The American Journey © 2007

Chapter 21: Progressive Reforms

Chapter Overviews

In the late 1800s many Americans called for reform. They focused on urban problems, government, and business. When Theodore Roosevelt became president in 1901, he introduced progressive reforms to the White House. Roosevelt worked to enforce the Sherman Antitrust Act and to preserve America's natural resources. Presidents William Howard Taft and Woodrow Wilson continued policies of reform.

Corrupt political bosses controlled the police, the courts, and other areas of life in some of America's cities. Reformers worked to make city governments more honest and efficient. Legislation passed to reduce corruption in government and business included the Pendleton Act, the Sherman Antitrust Act, and the Interstate Commerce Commission. In 1912 Congress passed the Seventeenth Amendment, giving people the right to vote directly for United States senators.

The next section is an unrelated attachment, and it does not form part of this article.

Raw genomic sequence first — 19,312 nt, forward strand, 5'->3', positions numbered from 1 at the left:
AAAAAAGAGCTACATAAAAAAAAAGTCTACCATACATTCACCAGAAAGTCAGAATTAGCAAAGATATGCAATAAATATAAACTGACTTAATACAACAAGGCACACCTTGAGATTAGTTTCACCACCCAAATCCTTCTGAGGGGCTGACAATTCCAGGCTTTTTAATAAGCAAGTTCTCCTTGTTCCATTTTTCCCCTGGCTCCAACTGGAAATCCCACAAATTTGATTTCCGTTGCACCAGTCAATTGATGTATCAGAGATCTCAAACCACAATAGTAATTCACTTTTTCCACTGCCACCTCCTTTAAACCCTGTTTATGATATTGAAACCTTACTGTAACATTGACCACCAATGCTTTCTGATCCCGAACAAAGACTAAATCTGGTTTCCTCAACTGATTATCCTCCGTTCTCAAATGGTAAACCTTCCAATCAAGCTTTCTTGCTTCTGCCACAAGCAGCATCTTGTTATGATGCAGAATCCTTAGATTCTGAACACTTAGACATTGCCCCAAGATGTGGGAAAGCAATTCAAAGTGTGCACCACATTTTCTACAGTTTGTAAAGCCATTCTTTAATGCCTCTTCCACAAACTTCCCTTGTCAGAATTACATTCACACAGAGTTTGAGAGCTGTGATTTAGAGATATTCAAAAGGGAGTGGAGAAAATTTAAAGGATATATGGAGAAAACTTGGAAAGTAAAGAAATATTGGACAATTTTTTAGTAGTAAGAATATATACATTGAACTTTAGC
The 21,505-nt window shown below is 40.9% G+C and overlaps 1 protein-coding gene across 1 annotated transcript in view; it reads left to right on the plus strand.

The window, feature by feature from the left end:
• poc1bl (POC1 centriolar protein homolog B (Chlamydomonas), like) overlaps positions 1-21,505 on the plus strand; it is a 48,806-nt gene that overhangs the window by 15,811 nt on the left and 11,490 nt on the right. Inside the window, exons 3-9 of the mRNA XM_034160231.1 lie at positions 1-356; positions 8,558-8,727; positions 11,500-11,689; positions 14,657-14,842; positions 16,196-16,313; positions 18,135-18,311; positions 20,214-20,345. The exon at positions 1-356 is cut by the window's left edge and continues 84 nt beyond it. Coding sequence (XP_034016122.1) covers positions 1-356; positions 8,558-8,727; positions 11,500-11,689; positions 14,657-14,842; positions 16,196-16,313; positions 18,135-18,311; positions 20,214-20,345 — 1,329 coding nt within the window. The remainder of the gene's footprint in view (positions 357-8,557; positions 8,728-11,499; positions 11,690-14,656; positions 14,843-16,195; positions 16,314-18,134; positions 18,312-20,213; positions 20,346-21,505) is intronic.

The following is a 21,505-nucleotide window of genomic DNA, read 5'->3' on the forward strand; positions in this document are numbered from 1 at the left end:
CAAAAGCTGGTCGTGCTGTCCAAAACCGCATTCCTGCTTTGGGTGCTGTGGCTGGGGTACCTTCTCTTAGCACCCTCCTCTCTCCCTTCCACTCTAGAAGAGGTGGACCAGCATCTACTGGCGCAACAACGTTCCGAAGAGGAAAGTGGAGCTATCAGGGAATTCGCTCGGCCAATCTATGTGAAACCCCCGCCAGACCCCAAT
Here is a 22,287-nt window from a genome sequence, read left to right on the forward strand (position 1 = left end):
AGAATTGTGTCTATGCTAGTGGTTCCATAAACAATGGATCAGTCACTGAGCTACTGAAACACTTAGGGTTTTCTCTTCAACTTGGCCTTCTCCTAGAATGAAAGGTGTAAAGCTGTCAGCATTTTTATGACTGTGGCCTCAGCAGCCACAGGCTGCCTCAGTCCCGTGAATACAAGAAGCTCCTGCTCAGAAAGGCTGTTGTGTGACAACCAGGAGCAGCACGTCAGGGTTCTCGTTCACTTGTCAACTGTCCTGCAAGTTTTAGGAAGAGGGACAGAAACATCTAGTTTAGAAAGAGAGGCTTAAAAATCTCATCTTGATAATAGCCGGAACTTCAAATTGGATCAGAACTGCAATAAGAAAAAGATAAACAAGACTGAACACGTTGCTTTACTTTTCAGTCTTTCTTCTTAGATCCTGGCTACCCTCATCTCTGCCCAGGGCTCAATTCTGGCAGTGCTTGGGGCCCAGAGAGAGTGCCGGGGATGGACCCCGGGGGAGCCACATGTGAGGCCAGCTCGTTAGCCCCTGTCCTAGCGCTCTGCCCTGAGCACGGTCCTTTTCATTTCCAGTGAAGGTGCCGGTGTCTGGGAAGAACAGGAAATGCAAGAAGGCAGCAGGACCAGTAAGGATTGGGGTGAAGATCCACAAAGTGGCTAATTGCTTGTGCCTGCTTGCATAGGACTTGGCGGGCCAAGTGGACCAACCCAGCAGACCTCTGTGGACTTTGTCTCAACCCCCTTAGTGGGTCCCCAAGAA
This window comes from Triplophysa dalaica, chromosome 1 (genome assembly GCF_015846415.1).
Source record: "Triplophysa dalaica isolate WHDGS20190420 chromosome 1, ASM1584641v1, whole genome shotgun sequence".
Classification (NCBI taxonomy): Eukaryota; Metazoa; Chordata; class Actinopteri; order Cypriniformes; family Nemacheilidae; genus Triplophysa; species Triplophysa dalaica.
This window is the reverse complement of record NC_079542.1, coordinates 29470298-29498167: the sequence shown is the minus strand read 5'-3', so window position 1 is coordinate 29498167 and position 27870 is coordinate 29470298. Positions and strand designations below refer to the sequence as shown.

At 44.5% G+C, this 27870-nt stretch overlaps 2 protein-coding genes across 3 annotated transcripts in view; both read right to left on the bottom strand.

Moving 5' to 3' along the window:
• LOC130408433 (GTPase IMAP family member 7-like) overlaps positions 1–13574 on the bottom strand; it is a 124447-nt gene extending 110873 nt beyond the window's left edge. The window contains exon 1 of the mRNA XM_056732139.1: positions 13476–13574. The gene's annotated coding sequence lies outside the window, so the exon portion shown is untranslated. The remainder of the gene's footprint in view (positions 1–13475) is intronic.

Women wanted to be included in the political process by having the right to vote. The efforts of the woman suffrage movement were realized in 1920 when the Nineteenth Amendment was ratified. For some Americans, however, the reforms of the Progressive Movement were not enough. Nonwhite, non-Protestant, and non-native residents often faced discrimination and, on some occasions, violence. Catholics and Jews faced discrimination because of their religious beliefs. Asians, Mexican Americans, and African Americans struggled for greater equality. Booker T. Washington, George Washington Carver, and W.E.B. DuBois were African Americans who achieved success in their fields and encouraged others to work for equality.

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